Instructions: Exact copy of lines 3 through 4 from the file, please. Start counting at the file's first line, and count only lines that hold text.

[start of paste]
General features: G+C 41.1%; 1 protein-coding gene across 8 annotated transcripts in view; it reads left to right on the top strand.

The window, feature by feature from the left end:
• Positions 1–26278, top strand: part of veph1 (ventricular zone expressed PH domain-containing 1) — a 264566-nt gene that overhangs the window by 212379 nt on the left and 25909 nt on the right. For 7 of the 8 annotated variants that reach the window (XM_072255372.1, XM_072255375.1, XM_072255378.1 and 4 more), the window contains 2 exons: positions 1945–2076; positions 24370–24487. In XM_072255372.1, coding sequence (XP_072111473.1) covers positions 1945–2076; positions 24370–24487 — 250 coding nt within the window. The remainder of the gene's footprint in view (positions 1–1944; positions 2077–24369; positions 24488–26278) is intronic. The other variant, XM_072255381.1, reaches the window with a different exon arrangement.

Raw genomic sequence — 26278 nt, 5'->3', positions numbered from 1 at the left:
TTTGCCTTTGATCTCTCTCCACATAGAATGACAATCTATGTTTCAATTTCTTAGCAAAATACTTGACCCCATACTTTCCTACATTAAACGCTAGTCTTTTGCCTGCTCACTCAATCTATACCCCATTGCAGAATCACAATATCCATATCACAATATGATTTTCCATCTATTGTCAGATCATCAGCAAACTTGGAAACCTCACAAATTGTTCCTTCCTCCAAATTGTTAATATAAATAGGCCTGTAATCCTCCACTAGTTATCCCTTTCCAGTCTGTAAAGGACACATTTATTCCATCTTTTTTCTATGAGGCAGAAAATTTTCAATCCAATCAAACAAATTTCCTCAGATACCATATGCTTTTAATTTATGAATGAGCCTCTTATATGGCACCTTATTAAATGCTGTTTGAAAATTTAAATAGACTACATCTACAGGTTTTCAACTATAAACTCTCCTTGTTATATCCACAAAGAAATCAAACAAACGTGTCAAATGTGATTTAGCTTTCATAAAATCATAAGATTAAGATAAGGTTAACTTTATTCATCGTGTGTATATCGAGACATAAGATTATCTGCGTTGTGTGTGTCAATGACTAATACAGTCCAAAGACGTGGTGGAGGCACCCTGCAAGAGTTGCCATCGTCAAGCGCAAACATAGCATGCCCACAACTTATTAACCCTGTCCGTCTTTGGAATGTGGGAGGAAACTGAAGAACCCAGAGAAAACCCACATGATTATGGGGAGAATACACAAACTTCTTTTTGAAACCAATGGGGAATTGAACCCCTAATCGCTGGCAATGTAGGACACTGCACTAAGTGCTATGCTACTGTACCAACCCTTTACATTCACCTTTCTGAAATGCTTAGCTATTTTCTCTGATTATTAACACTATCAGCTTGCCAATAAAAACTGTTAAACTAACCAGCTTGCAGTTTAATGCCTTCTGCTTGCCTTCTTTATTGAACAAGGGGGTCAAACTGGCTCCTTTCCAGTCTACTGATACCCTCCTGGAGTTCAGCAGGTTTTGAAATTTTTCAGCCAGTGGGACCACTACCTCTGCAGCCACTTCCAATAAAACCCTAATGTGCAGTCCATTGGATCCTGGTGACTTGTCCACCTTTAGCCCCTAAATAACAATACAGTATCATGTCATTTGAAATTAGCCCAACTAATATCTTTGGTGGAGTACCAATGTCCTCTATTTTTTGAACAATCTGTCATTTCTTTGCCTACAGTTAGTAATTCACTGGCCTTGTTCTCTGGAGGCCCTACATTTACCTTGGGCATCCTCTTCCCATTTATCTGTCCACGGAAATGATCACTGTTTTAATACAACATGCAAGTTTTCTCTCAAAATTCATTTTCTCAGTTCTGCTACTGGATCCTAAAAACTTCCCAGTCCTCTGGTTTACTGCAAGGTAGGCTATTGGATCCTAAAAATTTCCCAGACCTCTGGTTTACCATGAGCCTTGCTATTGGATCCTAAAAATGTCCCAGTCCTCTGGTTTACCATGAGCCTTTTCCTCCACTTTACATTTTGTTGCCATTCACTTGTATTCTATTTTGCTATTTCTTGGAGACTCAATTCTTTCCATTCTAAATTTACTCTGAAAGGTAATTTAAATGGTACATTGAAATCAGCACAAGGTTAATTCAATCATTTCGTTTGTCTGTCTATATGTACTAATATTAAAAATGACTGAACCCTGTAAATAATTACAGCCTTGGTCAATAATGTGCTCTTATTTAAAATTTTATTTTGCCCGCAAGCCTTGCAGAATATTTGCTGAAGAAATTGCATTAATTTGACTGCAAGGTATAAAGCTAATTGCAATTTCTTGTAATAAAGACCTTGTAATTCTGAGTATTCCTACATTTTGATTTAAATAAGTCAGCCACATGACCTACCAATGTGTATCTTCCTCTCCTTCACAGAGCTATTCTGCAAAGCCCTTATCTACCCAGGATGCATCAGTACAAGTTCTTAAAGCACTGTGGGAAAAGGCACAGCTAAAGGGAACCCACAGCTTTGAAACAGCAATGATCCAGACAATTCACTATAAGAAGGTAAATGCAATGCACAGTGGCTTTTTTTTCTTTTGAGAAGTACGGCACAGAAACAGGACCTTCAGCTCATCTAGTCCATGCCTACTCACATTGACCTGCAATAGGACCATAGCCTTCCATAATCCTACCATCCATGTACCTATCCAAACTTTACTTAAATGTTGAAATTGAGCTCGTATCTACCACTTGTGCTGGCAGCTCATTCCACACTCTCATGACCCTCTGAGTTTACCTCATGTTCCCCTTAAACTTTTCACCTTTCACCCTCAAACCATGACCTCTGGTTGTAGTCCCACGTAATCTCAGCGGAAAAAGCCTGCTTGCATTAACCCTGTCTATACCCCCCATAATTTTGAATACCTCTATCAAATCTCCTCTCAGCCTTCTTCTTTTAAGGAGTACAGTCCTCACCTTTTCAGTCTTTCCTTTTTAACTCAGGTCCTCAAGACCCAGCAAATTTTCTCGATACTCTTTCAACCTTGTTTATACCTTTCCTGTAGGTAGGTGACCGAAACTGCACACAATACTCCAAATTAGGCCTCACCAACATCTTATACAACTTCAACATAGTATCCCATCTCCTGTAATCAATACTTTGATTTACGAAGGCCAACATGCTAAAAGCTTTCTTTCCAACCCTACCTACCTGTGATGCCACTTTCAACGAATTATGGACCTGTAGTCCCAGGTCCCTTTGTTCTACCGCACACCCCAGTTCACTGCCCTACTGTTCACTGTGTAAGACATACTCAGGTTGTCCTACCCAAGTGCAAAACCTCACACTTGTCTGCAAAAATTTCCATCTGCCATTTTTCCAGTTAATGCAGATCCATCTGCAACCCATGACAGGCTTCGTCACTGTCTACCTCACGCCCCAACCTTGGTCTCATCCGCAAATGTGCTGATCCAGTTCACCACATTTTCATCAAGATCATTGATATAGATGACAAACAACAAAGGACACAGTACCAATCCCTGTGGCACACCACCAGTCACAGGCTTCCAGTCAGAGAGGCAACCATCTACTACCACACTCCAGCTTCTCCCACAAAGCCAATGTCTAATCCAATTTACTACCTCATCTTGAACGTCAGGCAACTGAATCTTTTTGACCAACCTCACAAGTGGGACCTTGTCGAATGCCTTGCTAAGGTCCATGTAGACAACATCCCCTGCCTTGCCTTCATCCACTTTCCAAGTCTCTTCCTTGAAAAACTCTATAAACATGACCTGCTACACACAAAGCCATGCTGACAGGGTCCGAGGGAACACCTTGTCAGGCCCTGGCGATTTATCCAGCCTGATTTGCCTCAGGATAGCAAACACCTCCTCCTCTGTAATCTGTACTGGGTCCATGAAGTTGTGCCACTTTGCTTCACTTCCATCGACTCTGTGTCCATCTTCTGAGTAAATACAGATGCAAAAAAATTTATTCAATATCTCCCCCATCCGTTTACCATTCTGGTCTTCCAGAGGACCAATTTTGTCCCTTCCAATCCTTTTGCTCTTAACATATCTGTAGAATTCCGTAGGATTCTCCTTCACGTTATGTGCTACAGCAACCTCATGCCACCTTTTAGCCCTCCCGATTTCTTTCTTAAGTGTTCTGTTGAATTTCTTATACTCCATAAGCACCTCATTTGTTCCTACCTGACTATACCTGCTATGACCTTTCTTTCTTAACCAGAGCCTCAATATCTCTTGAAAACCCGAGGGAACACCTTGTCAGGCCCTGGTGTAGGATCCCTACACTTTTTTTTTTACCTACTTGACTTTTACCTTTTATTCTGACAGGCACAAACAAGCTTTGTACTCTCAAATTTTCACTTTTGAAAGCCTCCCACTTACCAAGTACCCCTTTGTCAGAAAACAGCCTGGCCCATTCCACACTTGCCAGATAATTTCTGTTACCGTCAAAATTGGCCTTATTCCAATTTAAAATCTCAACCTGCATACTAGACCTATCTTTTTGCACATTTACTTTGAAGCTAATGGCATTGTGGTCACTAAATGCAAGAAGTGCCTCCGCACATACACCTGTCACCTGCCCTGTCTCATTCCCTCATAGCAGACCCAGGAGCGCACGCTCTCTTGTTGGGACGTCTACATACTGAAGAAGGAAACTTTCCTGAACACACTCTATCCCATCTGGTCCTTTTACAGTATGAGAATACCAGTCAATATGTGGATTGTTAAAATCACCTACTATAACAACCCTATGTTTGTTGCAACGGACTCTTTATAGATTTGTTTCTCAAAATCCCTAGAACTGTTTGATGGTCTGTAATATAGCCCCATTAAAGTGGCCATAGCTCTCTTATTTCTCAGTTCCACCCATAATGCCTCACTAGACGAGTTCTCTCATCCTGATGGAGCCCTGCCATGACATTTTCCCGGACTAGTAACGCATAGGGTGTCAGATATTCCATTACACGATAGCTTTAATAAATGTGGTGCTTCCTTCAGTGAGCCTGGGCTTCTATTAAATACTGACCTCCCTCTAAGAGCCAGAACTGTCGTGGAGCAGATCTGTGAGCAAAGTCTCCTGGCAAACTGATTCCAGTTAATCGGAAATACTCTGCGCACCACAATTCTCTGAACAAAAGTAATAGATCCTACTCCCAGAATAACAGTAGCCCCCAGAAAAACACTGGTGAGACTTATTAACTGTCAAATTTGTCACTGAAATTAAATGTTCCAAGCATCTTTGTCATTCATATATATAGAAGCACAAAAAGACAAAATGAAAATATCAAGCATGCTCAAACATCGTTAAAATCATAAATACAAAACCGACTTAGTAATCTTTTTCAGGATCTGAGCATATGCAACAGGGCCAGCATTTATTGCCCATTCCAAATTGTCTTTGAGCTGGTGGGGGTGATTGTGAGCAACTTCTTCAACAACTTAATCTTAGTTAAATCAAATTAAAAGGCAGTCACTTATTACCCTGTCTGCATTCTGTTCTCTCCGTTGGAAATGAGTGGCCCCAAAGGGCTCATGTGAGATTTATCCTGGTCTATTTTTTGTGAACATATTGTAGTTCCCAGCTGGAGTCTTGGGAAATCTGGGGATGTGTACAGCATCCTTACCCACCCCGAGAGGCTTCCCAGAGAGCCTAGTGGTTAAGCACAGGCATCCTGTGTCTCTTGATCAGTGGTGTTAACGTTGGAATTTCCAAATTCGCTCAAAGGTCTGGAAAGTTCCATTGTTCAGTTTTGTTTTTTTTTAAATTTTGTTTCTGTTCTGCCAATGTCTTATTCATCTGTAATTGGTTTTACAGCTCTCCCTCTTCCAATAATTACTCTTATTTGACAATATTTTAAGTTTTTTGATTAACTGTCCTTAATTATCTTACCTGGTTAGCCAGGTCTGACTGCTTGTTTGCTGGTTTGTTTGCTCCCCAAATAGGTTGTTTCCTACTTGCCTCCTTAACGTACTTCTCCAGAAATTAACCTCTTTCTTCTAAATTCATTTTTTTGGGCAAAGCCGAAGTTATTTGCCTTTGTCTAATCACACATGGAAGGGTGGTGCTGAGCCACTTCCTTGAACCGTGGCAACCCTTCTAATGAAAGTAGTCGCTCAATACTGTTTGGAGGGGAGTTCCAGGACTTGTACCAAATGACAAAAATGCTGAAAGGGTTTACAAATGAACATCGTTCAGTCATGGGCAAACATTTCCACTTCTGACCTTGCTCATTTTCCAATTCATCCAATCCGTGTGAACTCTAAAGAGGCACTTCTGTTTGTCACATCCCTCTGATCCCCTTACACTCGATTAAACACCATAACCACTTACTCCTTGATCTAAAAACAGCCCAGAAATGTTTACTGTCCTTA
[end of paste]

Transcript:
• Positions 1–26278, top strand: part of veph1 (ventricular zone expressed PH domain-containing 1) — a 264566-nt gene that overhangs the window by 212379 nt on the left and 25909 nt on the right. For 7 of the 8 annotated variants that reach the window (XM_072255372.1, XM_072255375.1, XM_072255378.1 and 4 more), the window contains 2 exons: positions 1945–2076; positions 24370–24487. In XM_072255372.1, coding sequence (XP_072111473.1) covers positions 1945–2076; positions 24370–24487 — 250 coding nt within the window. The remainder of the gene's footprint in view (positions 1–1944; positions 2077–24369; positions 24488–26278) is intronic. The other variant, XM_072255381.1, reaches the window with a different exon arrangement.

Raw genomic sequence — 26278 nt, 5'->3', positions numbered from 1 at the left: